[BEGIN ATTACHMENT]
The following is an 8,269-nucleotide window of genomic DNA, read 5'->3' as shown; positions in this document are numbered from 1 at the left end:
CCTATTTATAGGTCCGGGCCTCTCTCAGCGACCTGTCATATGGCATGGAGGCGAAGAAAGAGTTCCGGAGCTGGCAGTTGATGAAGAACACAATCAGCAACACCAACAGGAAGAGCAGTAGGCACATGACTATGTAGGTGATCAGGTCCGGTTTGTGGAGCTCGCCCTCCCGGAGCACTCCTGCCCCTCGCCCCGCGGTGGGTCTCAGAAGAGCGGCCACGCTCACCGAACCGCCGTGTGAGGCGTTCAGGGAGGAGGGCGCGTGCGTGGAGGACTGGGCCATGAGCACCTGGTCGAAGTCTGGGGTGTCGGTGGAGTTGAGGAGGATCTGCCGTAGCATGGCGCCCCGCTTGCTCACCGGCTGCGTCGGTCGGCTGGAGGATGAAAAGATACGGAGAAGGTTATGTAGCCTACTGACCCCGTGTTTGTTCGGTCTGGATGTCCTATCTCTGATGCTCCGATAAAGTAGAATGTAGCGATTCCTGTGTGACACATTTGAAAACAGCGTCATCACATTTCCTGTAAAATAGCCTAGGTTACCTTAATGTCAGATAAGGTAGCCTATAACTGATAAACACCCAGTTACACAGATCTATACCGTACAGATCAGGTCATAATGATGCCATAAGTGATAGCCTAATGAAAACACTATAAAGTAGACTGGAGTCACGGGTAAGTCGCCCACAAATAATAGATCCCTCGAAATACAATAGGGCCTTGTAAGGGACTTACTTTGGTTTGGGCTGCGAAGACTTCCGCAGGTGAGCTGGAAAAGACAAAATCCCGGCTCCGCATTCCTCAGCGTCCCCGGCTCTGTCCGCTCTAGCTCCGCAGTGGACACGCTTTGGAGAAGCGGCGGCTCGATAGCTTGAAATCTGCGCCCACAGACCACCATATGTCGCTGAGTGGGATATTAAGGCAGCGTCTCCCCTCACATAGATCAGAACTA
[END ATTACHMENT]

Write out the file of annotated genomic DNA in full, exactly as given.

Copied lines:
The following is an 8,269-nucleotide window of genomic DNA, read 5'->3' as shown; positions in this document are numbered from 1 at the left end:
CCTATTTATAGGTCCGGGCCTCTCTCAGCGACCTGTCATATGGCATGGAGGCGAAGAAAGAGTTCCGGAGCTGGCAGTTGATGAAGAACACAATCAGCAACACCAACAGGAAGAGCAGTAGGCACATGACTATGTAGGTGATCAGGTCCGGTTTGTGGAGCTCGCCCTCCCGGAGCACTCCTGCCCCTCGCCCCGCGGTGGGTCTCAGAAGAGCGGCCACGCTCACCGAACCGCCGTGTGAGGCGTTCAGGGAGGAGGGCGCGTGCGTGGAGGACTGGGCCATGAGCACCTGGTCGAAGTCTGGGGTGTCGGTGGAGTTGAGGAGGATCTGCCGTAGCATGGCGCCCCGCTTGCTCACCGGCTGCGTCGGTCGGCTGGAGGATGAAAAGATACGGAGAAGGTTATGTAGCCTACTGACCCCGTGTTTGTTCGGTCTGGATGTCCTATCTCTGATGCTCCGATAAAGTAGAATGTAGCGATTCCTGTGTGACACATTTGAAAACAGCGTCATCACATTTCCTGTAAAATAGCCTAGGTTACCTTAATGTCAGATAAGGTAGCCTATAACTGATAAACACCCAGTTACACAGATCTATACCGTACAGATCAGGTCATAATGATGCCATAAGTGATAGCCTAATGAAAACACTATAAAGTAGACTGGAGTCACGGGTAAGTCGCCCACAAATAATAGATCCCTCGAAATACAATAGGGCCTTGTAAGGGACTTACTTTGGTTTGGGCTGCGAAGACTTCCGCAGGTGAGCTGGAAAAGACAAAATCCCGGCTCCGCATTCCTCAGCGTCCCCGGCTCTGTCCGCTCTAGCTCCGCAGTGGACACGCTTTGGAGAAGCGGCGGCTCGATAGCTTGAAATCTGCGCCCACAGACCACCATATGTCGCTGAGTGGGATATTAAGGCAGCGTCTCCCCTCACATAGATCAGAACTA